# A Multidimensional Data Model

**Introduction:** Data warehouses and OLAP tools are based on a multidimensional data model. This model views data in the form of a data cube. In this section, you will learn how data cubes model n-dimensional data. You will also learn about concept hierarchies and how they can be used in basic OLAP operations to allow interactive mining at multiple levels of abstraction.

**From Tables and Spreadsheets to Data Cubes**

“What is a data cube?” A data cube allows data to be modeled and viewed in multiple dimensions. It is defined by dimensions and facts.

In general terms, dimensions are the perspectives or entities with respect to which an organization wants to keep records. For example, All Electronics may create a sales data warehouse in order to keep records of the store’s sales with respect to the dimensions time, item, branch, and location. These dimensions allow the store to keep track of things like monthly sales of items and the branches and locations at which the items were sold. Each dimension may have a table associated with it, called a dimension table, which further describes the dimension. For example, a dimension table for item may contain the attributes item name, brand, and type. Dimension tables can be specified by users or experts, or automatically generated and adjusted based on data distributions.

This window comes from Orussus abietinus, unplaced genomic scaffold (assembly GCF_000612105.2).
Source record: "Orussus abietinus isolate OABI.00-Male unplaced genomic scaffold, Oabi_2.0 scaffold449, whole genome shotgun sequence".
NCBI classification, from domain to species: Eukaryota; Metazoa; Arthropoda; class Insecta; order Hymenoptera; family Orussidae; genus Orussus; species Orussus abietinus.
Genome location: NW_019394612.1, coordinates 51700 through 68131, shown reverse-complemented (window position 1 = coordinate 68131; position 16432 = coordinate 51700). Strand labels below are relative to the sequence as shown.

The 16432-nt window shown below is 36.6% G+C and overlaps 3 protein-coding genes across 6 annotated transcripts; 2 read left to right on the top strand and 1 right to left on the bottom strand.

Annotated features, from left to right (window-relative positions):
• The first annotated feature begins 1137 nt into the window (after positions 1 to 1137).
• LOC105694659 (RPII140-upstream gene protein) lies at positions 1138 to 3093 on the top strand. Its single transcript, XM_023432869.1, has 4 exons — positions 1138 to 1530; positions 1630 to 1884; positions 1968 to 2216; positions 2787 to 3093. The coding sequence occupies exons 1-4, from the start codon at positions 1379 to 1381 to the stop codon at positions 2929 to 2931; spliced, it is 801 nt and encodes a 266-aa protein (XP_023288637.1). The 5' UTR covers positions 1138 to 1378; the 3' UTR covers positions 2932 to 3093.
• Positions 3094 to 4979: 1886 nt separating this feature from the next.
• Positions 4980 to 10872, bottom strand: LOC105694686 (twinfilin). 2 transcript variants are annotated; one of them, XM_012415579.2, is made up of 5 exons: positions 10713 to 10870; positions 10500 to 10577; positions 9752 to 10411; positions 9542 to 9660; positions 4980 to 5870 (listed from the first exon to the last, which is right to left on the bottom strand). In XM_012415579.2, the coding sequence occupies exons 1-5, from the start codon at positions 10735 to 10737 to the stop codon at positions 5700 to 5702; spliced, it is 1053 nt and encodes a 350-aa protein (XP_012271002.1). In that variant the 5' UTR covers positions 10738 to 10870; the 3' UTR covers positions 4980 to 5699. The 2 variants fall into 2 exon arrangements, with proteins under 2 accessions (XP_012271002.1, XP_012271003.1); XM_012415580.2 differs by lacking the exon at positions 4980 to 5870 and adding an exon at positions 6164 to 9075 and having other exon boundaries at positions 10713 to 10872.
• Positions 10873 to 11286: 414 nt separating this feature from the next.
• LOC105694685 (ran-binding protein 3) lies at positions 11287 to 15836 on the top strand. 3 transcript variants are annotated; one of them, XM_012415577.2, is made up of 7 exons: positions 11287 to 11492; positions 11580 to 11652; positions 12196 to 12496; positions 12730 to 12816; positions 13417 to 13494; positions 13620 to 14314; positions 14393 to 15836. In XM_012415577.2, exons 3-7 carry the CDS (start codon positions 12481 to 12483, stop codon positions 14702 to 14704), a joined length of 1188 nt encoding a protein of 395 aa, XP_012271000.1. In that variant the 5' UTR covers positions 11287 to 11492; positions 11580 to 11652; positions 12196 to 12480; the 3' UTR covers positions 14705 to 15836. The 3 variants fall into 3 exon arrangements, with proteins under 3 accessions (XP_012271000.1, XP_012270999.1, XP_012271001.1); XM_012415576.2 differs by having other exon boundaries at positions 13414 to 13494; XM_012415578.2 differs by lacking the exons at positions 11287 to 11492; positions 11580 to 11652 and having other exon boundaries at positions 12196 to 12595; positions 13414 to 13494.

A multidimensional data model is typically organized around a central theme, like sales, for instance. This theme is represented by a fact table. Facts are numerical measures. Think of them as the quantities by which we want to analyze relationships between dimensions. Examples of facts for a sales data warehouse include dollars sold (sales amount in dollars), units sold (number of units sold), and amount budgeted. The fact table contains the names of the facts, or measures, as well as keys to each of the related dimension tables. You will soon get a clearer picture of how this works when we look at multidimensional schemas.

Although we usually think of cubes as 3-D geometric structures, in data warehousing the data cube is n-dimensional. To gain a better understanding of data cubes and the multidimensional data model, let’s start by looking at a simple 2-D data cube that is, in fact, a table or spreadsheet for sales data from All Electronics. In particular, we will look at the All Electronics sales data for items sold per quarter in the city of Vancouver. These data are shown in Table 3.2. In this 2-D representation, the sales for Vancouver are shown with respect to the time dimension (organized in quarters) and the item dimension (organized according to the types of items sold). The fact or measure displayed is dollars sold (in thousands).

Now, suppose that we would like to view the sales data with a third dimension. For instance, suppose we would like to view the data according to time and item, as well as location for the cities Chicago, New York, Toronto, and Vancouver. These 3-D data are shown in Table 3.3. The 3-D data of Table 3.3 are represented as a series of 2-D tables. Conceptually, we may also represent the same data in the form of a 3-D data cube, as in Figure 3.1.